The Malthusian theorists continue to argue that the problem of poverty - rising during contracting cycles - rests with 'too many people, too few goods and services', so if we curb population growth and consumerism...well, the problem will be solved because there will be enough for everybody. On the surface, the theory seems to make some sense, largely because people immediately associate it with the size of the family and the income it earns as analogous to support the family. If the family has sufficient income to live well for three members, all is well and good, but if there are six children, there is a problem. So is this what is wrong with the world, it has too many people and not sufficient resources, or is it a problem of distribution of those resources?
If population were to remain frozen for the next two decades, would the world avoid a possible great depression in 2030s; even if population were to drop by one billion, and resources across the board were to rise by 20% would the capitalist economy avoid a major contracting cycle under the model of massive capital concentration, uneven economic development, speculative, parasitic and corrupt banking and corporate practices, a state fiscal structure intended to buttress finance capital? Finally, if poverty rises during contracting cycles, why has much of the Western World experienced downward social mobility in the past four decades amid a period of economic growth?
Even if the state were to do everything that finance and corporate capital requested, short of allowing people to die of starvation in the streets, is it theoretically possible that the market economy can avoid economic contractions in the future, and a major one in the 2030s? It is not true that the major cause of the depressions of the 1890s and 1930s rested with governments caving in to capitalists in the previous decades, only to come back and impose some sense of rationalism on the market economy so it does not self-destruct?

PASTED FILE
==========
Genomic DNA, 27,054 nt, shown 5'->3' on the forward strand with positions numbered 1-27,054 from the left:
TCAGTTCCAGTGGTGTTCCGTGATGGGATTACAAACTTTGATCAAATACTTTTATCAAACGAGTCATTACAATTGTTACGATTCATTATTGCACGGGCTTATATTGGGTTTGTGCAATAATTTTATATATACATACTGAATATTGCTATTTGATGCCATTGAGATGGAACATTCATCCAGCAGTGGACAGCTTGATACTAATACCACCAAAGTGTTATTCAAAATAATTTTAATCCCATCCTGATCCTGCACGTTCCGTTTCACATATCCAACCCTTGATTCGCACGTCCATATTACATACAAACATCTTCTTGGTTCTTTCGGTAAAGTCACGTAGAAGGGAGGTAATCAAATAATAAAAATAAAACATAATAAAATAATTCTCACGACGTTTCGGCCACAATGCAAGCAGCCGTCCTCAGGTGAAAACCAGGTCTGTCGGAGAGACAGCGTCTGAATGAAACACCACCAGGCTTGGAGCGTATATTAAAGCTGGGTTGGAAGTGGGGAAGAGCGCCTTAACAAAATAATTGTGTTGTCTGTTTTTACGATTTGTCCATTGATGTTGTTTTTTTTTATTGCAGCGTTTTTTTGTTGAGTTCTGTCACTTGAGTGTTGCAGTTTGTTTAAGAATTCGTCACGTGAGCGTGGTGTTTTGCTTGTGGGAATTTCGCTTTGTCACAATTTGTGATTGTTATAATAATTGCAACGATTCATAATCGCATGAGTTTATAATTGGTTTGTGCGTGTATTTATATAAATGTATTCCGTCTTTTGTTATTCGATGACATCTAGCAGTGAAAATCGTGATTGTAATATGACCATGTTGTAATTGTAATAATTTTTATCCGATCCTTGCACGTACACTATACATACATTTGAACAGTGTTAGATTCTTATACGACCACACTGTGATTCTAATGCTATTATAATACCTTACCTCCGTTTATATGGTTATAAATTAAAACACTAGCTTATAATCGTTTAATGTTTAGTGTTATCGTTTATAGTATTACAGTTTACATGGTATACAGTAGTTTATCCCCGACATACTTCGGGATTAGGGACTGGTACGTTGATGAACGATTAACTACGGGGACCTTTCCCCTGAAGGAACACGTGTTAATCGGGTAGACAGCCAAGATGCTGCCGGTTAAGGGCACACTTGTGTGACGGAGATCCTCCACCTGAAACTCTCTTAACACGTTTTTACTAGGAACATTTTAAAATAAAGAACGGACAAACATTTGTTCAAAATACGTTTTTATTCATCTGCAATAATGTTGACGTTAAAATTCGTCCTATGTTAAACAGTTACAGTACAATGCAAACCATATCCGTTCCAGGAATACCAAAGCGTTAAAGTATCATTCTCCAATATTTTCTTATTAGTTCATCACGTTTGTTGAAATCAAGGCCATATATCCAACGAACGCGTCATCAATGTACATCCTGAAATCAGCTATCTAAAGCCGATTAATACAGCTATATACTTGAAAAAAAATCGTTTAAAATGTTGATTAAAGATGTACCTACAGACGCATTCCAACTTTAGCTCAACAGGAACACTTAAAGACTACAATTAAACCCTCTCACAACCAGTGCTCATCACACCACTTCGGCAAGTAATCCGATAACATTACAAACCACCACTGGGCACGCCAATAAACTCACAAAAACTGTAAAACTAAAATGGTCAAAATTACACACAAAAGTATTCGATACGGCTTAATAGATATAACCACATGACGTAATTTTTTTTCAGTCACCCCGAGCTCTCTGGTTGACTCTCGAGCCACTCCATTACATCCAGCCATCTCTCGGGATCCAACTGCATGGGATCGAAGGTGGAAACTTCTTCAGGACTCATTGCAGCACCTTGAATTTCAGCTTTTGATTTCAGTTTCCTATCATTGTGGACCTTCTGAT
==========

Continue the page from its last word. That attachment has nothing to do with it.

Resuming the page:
It is not my intention to engage in historicist logic, but if the political economy continues on its present course of massive capital concentration and downward social mobility, the chances of a great depression in 2030s, perhaps a decade later, is inevitable. It is true that there are social and regulatory safety mechanisms that exist today to protect both the economy and society from the type of depression that took place in the 18890s and 1930s. However, as much in the US as well as as across Europe those safety and regulatory mechanisms have been eroding in the last three decades, making the economy and society much more vulnerable.
Predatory by nature, capitalism needs regulatory mechanisms along with perpetual injections of capital transfers through the fiscal system - money collected from the bottom social classes - in order to survive. Any other scenario would mark its demise, not because of any external threats, but owing to self-destructive tendencies. I have no crystal ball that tells me we are headed for a great depression on the one-hundred year anniversary of the 1930s tragedy. All I have is the record of the past and current trends indicating that there is a very good possibility of a major economic contraction on a world scale with very serious social and political consequences if it takes place.